We often think of longevity when it comes to financial planning, but there is also something to be said for considering the longevity of your estate planning. A distinguishing feature of robust estate planning is that the structures and the transfer of assets that are put in place can address the needs and circumstances of the beneficiaries in the long term.
Implementing estate plans is often costly. In addition to the cost of professional advice, taxes are incurred when assets are transferred between various structures. Implementation can also span several years, as the aim is often to use abatements optimally so that the plan can be executed as cost-efficiently as possible. It therefore does not make sense to take a short-term view when it comes to estate planning. The ability of the executor to implement structures several years down the line also needs to be considered and planned for.
Trusts don’t always solve all longevity challenges
Trusts are often described as the magic cure to almost every conceivable problem in estate planning, and essentially touted as being the best type of planning tool when longevity is the main concern. This is unfortunately not so, even though one of the major features of a trust is that it is more beneficial to the next generation. Generation skipping in its simplest form means that the benefits of being a trust beneficiary can be transferred seamlessly and unhindered to the next generation without the need to unbundle an estate planning structure or vest the assets in the hands of a particular generation. This facilitates the optimisation of benefits and the use and enjoyment of assets – without the burden of ownership that brings along taxes and other unforeseen circumstances.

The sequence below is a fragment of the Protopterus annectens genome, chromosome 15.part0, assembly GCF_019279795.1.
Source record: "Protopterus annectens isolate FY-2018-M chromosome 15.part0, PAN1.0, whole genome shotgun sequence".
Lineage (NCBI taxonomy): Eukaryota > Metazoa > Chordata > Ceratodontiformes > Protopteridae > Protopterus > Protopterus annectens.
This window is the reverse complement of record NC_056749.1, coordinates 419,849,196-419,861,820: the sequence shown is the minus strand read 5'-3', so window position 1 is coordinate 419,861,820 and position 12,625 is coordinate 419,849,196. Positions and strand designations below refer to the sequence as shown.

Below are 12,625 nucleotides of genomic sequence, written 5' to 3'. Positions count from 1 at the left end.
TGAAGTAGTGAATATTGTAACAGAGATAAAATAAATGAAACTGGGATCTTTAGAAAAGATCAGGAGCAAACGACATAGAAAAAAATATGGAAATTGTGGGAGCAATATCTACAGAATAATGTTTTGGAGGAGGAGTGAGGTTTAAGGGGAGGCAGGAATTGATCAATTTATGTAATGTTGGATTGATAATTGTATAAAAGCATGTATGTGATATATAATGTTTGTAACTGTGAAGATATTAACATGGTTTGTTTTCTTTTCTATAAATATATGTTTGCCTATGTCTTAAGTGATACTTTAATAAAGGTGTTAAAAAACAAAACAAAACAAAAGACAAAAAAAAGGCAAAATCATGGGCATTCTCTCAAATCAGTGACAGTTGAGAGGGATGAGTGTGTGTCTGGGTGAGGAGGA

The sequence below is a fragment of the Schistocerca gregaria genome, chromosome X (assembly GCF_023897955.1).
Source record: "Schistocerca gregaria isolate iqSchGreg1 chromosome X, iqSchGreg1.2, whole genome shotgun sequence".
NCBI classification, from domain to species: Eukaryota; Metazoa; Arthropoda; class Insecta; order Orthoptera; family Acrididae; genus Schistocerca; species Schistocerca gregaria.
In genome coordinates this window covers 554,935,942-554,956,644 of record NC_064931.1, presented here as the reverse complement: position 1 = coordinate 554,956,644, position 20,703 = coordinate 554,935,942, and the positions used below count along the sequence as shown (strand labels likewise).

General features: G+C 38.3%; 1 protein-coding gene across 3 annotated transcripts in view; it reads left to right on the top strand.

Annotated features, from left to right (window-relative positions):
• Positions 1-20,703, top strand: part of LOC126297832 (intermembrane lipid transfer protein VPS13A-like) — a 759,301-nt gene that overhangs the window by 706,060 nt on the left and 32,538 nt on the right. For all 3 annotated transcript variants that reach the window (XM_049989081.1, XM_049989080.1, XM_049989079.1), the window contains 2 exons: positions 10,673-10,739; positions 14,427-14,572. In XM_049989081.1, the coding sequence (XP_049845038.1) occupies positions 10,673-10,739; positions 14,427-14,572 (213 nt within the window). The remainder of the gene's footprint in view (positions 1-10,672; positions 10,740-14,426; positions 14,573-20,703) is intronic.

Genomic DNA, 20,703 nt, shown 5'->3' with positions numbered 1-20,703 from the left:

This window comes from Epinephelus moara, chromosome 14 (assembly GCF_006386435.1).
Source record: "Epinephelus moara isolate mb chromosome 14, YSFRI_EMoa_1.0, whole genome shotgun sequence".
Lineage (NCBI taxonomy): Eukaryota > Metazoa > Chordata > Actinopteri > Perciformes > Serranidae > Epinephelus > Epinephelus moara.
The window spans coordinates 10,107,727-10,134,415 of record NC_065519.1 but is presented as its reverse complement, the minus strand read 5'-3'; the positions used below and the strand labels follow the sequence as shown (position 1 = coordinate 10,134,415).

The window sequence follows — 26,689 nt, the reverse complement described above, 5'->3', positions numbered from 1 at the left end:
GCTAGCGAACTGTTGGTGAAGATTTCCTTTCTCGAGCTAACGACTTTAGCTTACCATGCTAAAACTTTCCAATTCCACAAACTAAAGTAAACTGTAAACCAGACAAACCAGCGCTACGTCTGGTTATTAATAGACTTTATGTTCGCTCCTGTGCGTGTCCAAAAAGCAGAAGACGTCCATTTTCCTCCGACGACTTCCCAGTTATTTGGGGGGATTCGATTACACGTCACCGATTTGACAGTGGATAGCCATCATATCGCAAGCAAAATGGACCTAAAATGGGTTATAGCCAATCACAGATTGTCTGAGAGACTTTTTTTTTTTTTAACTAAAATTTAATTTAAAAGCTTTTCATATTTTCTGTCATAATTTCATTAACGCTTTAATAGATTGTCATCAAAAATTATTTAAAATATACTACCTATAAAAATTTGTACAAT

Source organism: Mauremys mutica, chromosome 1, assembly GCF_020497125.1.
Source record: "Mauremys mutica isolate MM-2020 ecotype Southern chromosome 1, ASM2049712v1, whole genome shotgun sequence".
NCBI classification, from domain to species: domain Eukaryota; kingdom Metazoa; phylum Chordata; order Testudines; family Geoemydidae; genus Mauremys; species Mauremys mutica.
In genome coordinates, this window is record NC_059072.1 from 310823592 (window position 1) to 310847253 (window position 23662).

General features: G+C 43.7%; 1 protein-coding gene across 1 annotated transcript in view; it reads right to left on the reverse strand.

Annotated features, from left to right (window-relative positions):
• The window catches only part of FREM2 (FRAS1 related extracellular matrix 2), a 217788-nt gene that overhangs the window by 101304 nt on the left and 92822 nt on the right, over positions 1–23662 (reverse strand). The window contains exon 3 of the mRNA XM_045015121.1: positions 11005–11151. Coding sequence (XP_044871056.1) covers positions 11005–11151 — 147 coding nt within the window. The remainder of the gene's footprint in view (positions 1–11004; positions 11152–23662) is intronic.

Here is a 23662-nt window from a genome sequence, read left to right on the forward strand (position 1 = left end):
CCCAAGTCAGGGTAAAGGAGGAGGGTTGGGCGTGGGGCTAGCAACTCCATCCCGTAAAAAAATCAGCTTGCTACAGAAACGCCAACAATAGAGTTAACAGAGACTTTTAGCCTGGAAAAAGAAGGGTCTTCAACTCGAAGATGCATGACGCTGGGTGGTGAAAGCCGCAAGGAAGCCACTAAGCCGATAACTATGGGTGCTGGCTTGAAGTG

Expect changes to legislation to impact estate planning structures, but don’t buy into quick fixes
Once a structure has been implemented to take the needs and circumstances of the beneficiaries into consideration, Murphy’s law may well strike. The popular saying “anything that can go wrong, will” highlights that unforeseen circumstances may require that you make changes to a previously well-thought-through plan. Legislative changes over the years have been predominantly negative, but what if future changes are for the better? What if the scrapping of exchange control enables trustees of trusts in South Africa to relocate the domicile of the trust to another offshore jurisdiction where the beneficiaries may be resident at the time? Can an existing trust structure survive its tenure in SA and be transportable to another jurisdiction?
When new legislation is tabled for discussion, people often feel pressured to act. Quick fix solutions are sometimes proposed and implemented before the ink is even dry on a draft Bill. It sometimes takes years before a Bill is signed into legislation, so it is extremely doubtful whether there is any real benefit for the unsuspecting client in such a hastily crafted solution.
Plan in advance where ageing parents are involved
Longevity of an estate plan is crucial for children with ageing parents, or for those whose spouse or siblings are unable to manage their own affairs. In many instances it is important to encourage the relative involved to act sooner rather than later, and to get their affairs in order while there is still time – especially when it can take several years to implement plans successfully or where a person’s mental faculty may decline during this time.
The law is often vague regarding the rights of individuals with mental and other debilitating illnesses, the rights of their families, and the administration of their assets. Different scenarios determine how an estate is dealt with after death and how assets are administered during the testator’s lifetime.
Understanding the basics can be valuable if a loved one is diagnosed with a dread disease or debilitating illness, especially if it may cause rapid decline. In these circumstances it is best to structure an estate plan that is flexible and that takes cognisance of changes in their personal circumstances or changing legislation.
A team approach can help ensure a focus on longevity
We favour a team approach to estate planning rather than that of a single practitioner working in isolation. This approach ensures that a team of specialists, which can include a fiduciary adviser, financial adviser and tax practitioner, put their heads together to come up with the best possible solution for each individual client’s estate planning needs.